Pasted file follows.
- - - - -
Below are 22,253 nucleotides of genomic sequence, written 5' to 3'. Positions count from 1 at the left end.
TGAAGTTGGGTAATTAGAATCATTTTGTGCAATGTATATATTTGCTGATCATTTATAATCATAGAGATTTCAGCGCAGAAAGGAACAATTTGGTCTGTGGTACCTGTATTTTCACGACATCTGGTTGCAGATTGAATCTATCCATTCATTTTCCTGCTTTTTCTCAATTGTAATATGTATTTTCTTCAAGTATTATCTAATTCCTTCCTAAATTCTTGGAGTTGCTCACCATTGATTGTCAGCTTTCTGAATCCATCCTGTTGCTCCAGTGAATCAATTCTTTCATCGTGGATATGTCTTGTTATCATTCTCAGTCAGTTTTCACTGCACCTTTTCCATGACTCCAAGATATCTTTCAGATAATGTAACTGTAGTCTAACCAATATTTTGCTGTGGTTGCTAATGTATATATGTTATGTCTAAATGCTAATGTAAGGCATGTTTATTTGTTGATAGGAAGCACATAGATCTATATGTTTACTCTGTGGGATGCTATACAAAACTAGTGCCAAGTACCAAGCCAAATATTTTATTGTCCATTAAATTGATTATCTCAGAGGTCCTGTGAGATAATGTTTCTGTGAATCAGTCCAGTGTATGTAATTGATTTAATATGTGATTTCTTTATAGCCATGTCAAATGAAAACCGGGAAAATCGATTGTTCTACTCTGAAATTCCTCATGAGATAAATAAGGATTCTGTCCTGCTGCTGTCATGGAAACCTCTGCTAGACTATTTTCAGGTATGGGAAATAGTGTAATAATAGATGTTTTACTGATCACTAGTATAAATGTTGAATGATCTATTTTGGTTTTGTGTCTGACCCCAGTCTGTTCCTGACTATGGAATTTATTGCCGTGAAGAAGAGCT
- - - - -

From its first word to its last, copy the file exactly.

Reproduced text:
Below are 22,253 nucleotides of genomic sequence, written 5' to 3'. Positions count from 1 at the left end.
TGAAGTTGGGTAATTAGAATCATTTTGTGCAATGTATATATTTGCTGATCATTTATAATCATAGAGATTTCAGCGCAGAAAGGAACAATTTGGTCTGTGGTACCTGTATTTTCACGACATCTGGTTGCAGATTGAATCTATCCATTCATTTTCCTGCTTTTTCTCAATTGTAATATGTATTTTCTTCAAGTATTATCTAATTCCTTCCTAAATTCTTGGAGTTGCTCACCATTGATTGTCAGCTTTCTGAATCCATCCTGTTGCTCCAGTGAATCAATTCTTTCATCGTGGATATGTCTTGTTATCATTCTCAGTCAGTTTTCACTGCACCTTTTCCATGACTCCAAGATATCTTTCAGATAATGTAACTGTAGTCTAACCAATATTTTGCTGTGGTTGCTAATGTATATATGTTATGTCTAAATGCTAATGTAAGGCATGTTTATTTGTTGATAGGAAGCACATAGATCTATATGTTTACTCTGTGGGATGCTATACAAAACTAGTGCCAAGTACCAAGCCAAATATTTTATTGTCCATTAAATTGATTATCTCAGAGGTCCTGTGAGATAATGTTTCTGTGAATCAGTCCAGTGTATGTAATTGATTTAATATGTGATTTCTTTATAGCCATGTCAAATGAAAACCGGGAAAATCGATTGTTCTACTCTGAAATTCCTCATGAGATAAATAAGGATTCTGTCCTGCTGCTGTCATGGAAACCTCTGCTAGACTATTTTCAGGTATGGGAAATAGTGTAATAATAGATGTTTTACTGATCACTAGTATAAATGTTGAATGATCTATTTTGGTTTTGTGTCTGACCCCAGTCTGTTCCTGACTATGGAATTTATTGCCGTGAAGAAGAGCT